Congratulations to the couple, a Christian man and a Hindu woman. This is good news whilst the extremists from among Hindus are making life difficult for interfaith weddings, the good majority of Hindus are very accepting and respecting of other’s lives.
Interfaith Wedding Offficant
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Courtesy of Hindustan Times dated 10/15/17
Picking up wet towels, assurance to be a personal jester for life or a promise to celebrate each other’s festivals; marriage promises are getting a bit more special
MORE LIFESTYLE Updated: Oct 10, 2017 16:55 IST
Last year, Delhi-based digital marketing professional Jonathan Sreekumaran (30) and Subhashree Das (30), digital manager for a publishing house, made some drastic announcements at Naukuchiatal in Uttarakhand.
“I believe folded clothes make you very happy, and this is very hard for me, but yeah I will fold clothes,” said Sreekumaran.
“I see us disagreeing to many things. From why the soap is not in its place, to what should be cooked for the next meal or the million things you are sure to forget. One thing, we will never disagree on is the joy of our shared life, no matter what comes our way,” said Das.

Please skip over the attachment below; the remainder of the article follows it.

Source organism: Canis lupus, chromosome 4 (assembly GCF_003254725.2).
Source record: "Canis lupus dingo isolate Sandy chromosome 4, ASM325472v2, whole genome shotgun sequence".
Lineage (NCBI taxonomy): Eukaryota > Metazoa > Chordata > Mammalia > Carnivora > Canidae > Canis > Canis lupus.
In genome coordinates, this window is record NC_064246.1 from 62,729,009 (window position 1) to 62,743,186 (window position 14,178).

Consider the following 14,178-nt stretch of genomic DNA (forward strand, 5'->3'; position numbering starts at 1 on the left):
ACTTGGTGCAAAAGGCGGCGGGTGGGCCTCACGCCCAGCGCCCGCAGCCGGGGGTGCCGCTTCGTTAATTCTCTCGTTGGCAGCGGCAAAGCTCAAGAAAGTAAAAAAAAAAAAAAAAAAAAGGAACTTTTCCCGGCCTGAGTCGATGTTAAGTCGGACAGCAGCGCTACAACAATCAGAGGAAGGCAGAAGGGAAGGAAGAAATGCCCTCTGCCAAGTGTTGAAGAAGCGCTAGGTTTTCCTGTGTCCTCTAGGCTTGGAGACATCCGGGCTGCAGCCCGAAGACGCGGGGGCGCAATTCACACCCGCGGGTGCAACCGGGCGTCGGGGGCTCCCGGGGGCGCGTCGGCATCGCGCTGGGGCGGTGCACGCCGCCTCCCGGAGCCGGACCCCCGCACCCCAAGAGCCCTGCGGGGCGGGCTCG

Sreekumaran also promised to be Das’s personal jester, apart from their general announcement that they wished to marry each other.
“We will celebrate both Lohri and Teej on a large scale,” said Barbie Maini to her husband Prabal Agarwal on their wedding in 2016.
Many Indian couples are composing special promises to each other, rather than following templated vows of their traditional wedding ceremonies. The new vows are a step up from “I do”, “I do”. They’re personalised, often funny and go beyond the usual pacts of fidelity and respect. There are promises to not force-feed the spouse protein shakes, to celebrate festivals from the spouses religion (in case of an inter-religious union) and at times, vows to simply accept their partner for what they are.
For celebrity stylist and editor Karnika Budhiraja, 23, spelling out personalised vows for her fiancé Mohit Kathuria, 29, founder of Fit Look Magazine was the natural thing to do. The two met on Tinder and dated for only four months before they decided to tie the knot. “I really wanted him to make some promises that day as we still did not know that much about each other,” Budhiraja says.
Kathuria didn’t disappoint her. He promised to be her bodyguard and allow her to sleep until late. On her part, the bride promised to pick up the wet towels he tended to leave around after a shower. After the vows, they proceeded with the mantras.
- Here’s where the law stands on wedding vows:
- They are not legally binding. So even if your public promise of always folding clothes gets applause at the reception and shares on YouTube, a failure to fold is not grounds for divorce.
- Your religious institution may weigh in. In case of marriages not registered officially, if the religious body presiding over a marriage accepts personalised vows then a marriage is official.